The French public broadcasters Radio France Internationale (RFI) and France 24 will soon no longer be seen and heard in Mali, if it is up to the military transitional government of the West African country. In an online statement, the government writes that the channels are spreading ‘false accusations’ about the Malian army.
The straw that broke the camel’s eye was the attention that RFI and France 24 paid this week to an investigation of Human Rights Watch† The human rights organization notes that Malian forces have killed at least 71 civilians since December last year. The organization speaks of a dramatic increase in the number of victims due to military violence.
RFI previously spoke with dozens of Malians who were allegedly mistreated by soldiers. In some cases, according to witnesses, Russian troops were also involved.
Two military coups have taken place in Mali in the past two years. The current transitional government is following a nationalistic course and wants to get rid of what they see as excessive interference from the old colonizer France. That country recently decided to suspend its military mission in the country. Although the authorities deny it, there are strong indications that the Malian armed forces are assisted by Russian mercenaries.
‘Serious human rights violations’
United Nations Human Rights Commissioner Michelle Bachelet said in a speech last week that she was concerned about reports of very serious violations of international human rights by security forces.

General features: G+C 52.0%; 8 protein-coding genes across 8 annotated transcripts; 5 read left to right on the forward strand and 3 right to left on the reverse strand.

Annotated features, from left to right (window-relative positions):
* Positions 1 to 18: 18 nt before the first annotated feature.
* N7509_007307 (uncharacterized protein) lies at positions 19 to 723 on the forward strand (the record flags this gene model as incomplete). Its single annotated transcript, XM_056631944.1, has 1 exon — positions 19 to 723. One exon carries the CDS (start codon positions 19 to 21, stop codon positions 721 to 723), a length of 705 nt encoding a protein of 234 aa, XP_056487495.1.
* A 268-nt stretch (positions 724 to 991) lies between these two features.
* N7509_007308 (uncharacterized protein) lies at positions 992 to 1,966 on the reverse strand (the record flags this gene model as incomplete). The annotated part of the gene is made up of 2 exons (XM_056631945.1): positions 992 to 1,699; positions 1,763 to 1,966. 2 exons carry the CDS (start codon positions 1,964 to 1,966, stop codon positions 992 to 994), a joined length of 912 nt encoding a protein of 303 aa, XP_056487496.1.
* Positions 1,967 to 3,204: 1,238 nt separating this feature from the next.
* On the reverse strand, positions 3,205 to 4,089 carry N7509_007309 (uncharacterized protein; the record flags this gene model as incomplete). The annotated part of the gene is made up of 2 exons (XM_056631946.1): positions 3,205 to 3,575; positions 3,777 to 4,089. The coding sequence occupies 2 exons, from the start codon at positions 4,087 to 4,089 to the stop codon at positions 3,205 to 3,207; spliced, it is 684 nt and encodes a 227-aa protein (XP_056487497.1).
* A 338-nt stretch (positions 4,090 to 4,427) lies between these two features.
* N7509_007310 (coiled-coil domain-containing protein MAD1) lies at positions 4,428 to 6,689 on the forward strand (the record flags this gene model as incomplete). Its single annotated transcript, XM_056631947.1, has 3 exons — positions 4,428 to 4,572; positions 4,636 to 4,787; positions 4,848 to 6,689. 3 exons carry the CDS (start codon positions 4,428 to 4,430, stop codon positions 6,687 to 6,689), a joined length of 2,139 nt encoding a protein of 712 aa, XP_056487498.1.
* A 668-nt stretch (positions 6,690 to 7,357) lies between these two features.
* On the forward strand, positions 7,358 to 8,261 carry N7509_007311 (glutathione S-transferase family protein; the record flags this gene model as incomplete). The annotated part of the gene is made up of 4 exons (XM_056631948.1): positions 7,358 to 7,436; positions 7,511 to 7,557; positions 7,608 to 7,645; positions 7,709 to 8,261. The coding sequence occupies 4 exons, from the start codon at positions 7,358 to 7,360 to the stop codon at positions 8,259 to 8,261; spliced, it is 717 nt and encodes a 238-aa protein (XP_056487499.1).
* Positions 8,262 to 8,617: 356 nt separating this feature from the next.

The Malian authorities contradict this and say it is a media hype. They call the accusations a cleverly devised strategy aimed at destabilizing the transitional government. They compare the “criminal intentions” of RFI and France 24 with the infamous radio station Mille Collines, which fueled the genocide in Rwanda in 1994 by spreading hate speech.
Support for regime
Part of the Malians applauds the hard line against the west. There are regular demonstrations in support of the regime in the streets of the capital Bamako, often accompanied by anti-French slogans.
I am very concerned. This is a major threat to freedom of expression.
It is becoming increasingly difficult for journalists in Mali to work. Foreign journalists no longer receive press accreditation and Malian journalists apply self-censorship, says Tidiani Togola, founder of the media organization Tuwindi, which is committed to democracy and development. “I am very concerned. This is a major threat to freedom of expression.”
Togola understands that the allegations against the Malian army are hitting the country hard. “All Malians are behind the armed forces, it is our army. In the fight against terror they die for us. But then it is precisely the responsibility of the state to check whether the allegations are true or not. And if they are not true then they have to come up with evidence.”
Malians without news provision
If RFI and France 24 are no longer allowed to broadcast, Malians will be deprived of an important source of news. According to Togola, they are the most listened-to channels in the country. In addition to French-language programs, RFI also broadcasts in Bambara, the national language of Mali. “A huge number of Malians will soon be without news.”
France Médias Monde, the international branch of the French public broadcaster, says in a press release regret the decision and “protest vehemently against the baseless allegations.” The European Union calls the proposed measure by the Malian government unacceptable, while France speaks of a major threat to press freedom.
When RFI and France 24 go black is unclear. France Médias Monde is investigating whether they can still prevent their channels from actually being taken off the air.